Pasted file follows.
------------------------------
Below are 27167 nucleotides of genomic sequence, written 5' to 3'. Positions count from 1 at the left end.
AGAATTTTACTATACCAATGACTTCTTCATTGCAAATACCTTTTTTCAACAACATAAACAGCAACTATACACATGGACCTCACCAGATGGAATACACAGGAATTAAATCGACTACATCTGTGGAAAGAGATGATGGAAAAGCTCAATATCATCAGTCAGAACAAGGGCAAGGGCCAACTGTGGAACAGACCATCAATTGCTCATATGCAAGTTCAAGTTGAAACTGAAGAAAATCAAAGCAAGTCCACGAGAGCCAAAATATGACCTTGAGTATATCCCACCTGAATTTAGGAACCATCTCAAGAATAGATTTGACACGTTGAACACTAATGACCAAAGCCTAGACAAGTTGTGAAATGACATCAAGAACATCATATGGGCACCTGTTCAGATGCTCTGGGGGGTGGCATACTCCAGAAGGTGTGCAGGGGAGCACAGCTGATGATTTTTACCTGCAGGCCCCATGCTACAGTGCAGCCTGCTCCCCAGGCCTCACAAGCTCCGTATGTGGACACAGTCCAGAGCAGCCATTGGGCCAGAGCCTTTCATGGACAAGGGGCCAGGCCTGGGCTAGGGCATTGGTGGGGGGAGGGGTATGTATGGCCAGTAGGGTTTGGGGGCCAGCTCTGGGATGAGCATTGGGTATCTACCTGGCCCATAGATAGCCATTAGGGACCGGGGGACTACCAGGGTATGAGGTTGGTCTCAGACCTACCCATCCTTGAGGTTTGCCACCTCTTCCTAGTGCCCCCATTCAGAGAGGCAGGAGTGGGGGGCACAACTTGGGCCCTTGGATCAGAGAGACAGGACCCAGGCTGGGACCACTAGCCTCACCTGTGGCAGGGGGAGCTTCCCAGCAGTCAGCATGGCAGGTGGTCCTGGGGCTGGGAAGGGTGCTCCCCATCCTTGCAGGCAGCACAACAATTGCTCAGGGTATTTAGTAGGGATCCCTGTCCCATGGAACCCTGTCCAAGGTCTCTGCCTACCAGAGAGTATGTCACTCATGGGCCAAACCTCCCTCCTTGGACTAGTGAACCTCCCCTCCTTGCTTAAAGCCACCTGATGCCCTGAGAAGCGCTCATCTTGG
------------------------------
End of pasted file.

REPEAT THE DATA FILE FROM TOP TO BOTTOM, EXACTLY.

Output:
Below are 27167 nucleotides of genomic sequence, written 5' to 3'. Positions count from 1 at the left end.
AGAATTTTACTATACCAATGACTTCTTCATTGCAAATACCTTTTTTCAACAACATAAACAGCAACTATACACATGGACCTCACCAGATGGAATACACAGGAATTAAATCGACTACATCTGTGGAAAGAGATGATGGAAAAGCTCAATATCATCAGTCAGAACAAGGGCAAGGGCCAACTGTGGAACAGACCATCAATTGCTCATATGCAAGTTCAAGTTGAAACTGAAGAAAATCAAAGCAAGTCCACGAGAGCCAAAATATGACCTTGAGTATATCCCACCTGAATTTAGGAACCATCTCAAGAATAGATTTGACACGTTGAACACTAATGACCAAAGCCTAGACAAGTTGTGAAATGACATCAAGAACATCATATGGGCACCTGTTCAGATGCTCTGGGGGGTGGCATACTCCAGAAGGTGTGCAGGGGAGCACAGCTGATGATTTTTACCTGCAGGCCCCATGCTACAGTGCAGCCTGCTCCCCAGGCCTCACAAGCTCCGTATGTGGACACAGTCCAGAGCAGCCATTGGGCCAGAGCCTTTCATGGACAAGGGGCCAGGCCTGGGCTAGGGCATTGGTGGGGGGAGGGGTATGTATGGCCAGTAGGGTTTGGGGGCCAGCTCTGGGATGAGCATTGGGTATCTACCTGGCCCATAGATAGCCATTAGGGACCGGGGGACTACCAGGGTATGAGGTTGGTCTCAGACCTACCCATCCTTGAGGTTTGCCACCTCTTCCTAGTGCCCCCATTCAGAGAGGCAGGAGTGGGGGGCACAACTTGGGCCCTTGGATCAGAGAGACAGGACCCAGGCTGGGACCACTAGCCTCACCTGTGGCAGGGGGAGCTTCCCAGCAGTCAGCATGGCAGGTGGTCCTGGGGCTGGGAAGGGTGCTCCCCATCCTTGCAGGCAGCACAACAATTGCTCAGGGTATTTAGTAGGGATCCCTGTCCCATGGAACCCTGTCCAAGGTCTCTGCCTACCAGAGAGTATGTCACTCATGGGCCAAACCTCCCTCCTTGGACTAGTGAACCTCCCCTCCTTGCTTAAAGCCACCTGATGCCCTGAGAAGCGCTCATCTTGG